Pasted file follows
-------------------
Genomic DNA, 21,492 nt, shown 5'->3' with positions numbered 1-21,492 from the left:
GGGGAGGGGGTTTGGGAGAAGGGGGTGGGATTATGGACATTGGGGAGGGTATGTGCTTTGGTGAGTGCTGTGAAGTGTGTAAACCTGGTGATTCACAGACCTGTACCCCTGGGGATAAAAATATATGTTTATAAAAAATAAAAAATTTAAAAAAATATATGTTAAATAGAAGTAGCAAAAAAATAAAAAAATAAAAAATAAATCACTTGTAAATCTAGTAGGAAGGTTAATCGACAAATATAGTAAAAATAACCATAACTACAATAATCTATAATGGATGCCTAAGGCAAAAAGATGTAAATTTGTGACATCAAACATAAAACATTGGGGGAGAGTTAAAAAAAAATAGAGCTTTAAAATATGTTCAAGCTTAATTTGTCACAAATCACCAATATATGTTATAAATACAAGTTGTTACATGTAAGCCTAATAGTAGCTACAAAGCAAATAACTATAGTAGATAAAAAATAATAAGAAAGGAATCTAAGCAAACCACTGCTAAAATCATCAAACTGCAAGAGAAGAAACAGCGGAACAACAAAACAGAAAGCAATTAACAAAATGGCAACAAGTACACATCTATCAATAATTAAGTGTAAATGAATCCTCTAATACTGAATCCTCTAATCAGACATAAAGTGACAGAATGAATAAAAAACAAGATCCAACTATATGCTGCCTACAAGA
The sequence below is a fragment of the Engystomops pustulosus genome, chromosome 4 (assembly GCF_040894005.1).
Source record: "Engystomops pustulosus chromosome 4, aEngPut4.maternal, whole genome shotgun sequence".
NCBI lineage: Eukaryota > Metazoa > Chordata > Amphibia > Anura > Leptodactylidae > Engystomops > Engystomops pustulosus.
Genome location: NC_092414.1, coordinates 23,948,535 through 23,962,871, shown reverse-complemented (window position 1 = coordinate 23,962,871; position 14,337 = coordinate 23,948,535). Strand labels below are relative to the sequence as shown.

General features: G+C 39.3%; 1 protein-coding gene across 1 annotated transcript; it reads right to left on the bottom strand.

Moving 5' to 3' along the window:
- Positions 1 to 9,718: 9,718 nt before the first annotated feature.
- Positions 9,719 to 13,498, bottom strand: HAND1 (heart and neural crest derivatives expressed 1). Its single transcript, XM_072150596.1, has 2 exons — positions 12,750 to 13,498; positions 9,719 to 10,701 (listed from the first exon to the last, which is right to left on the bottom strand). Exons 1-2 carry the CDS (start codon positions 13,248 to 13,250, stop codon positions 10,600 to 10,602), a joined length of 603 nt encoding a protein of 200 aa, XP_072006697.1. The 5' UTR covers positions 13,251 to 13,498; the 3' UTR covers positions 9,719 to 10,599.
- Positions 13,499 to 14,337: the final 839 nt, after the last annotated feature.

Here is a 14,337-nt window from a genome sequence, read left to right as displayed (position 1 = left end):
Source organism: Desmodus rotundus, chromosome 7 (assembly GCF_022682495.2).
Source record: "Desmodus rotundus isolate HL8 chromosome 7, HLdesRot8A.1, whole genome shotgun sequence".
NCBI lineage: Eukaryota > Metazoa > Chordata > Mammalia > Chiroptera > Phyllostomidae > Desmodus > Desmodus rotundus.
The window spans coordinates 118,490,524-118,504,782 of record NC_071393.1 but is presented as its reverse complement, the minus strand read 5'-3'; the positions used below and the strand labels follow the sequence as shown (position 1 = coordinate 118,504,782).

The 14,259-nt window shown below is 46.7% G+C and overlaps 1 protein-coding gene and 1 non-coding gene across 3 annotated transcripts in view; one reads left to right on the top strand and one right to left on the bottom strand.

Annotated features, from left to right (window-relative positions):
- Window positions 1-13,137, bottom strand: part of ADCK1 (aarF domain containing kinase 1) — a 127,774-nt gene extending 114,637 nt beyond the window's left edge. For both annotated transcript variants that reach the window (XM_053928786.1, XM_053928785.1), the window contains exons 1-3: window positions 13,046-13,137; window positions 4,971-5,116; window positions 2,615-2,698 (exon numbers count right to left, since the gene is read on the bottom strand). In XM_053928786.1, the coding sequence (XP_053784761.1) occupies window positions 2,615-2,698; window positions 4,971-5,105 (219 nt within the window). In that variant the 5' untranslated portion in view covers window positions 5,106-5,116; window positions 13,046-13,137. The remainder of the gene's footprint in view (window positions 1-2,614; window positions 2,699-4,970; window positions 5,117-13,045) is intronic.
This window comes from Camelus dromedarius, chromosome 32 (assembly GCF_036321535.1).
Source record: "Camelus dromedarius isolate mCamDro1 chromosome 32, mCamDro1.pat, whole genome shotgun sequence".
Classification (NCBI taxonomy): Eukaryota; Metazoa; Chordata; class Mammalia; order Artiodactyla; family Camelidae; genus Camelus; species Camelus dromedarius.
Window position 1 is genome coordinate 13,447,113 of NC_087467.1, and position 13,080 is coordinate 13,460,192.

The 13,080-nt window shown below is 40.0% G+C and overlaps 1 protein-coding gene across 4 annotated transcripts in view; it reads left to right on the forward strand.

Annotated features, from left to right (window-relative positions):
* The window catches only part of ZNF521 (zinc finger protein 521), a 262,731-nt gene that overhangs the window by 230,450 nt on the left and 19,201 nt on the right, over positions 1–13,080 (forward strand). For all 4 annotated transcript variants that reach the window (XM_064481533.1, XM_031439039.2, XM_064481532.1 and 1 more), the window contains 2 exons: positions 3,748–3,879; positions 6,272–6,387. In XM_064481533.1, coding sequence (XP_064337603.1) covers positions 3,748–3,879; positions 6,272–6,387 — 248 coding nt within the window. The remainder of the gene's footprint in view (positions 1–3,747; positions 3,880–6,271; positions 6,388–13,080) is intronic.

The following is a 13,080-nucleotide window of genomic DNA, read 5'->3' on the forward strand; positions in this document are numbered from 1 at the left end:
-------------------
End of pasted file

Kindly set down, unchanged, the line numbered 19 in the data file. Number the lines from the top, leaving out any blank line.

- Window positions 1-13,137, bottom strand: part of ADCK1 (aarF domain containing kinase 1) — a 127,774-nt gene extending 114,637 nt beyond the window's left edge. For both annotated transcript variants that reach the window (XM_053928786.1, XM_053928785.1), the window contains exons 1-3: window positions 13,046-13,137; window positions 4,971-5,116; window positions 2,615-2,698 (exon numbers count right to left, since the gene is read on the bottom strand). In XM_053928786.1, the coding sequence (XP_053784761.1) occupies window positions 2,615-2,698; window positions 4,971-5,105 (219 nt within the window). In that variant the 5' untranslated portion in view covers window positions 5,106-5,116; window positions 13,046-13,137. The remainder of the gene's footprint in view (window positions 1-2,614; window positions 2,699-4,970; window positions 5,117-13,045) is intronic.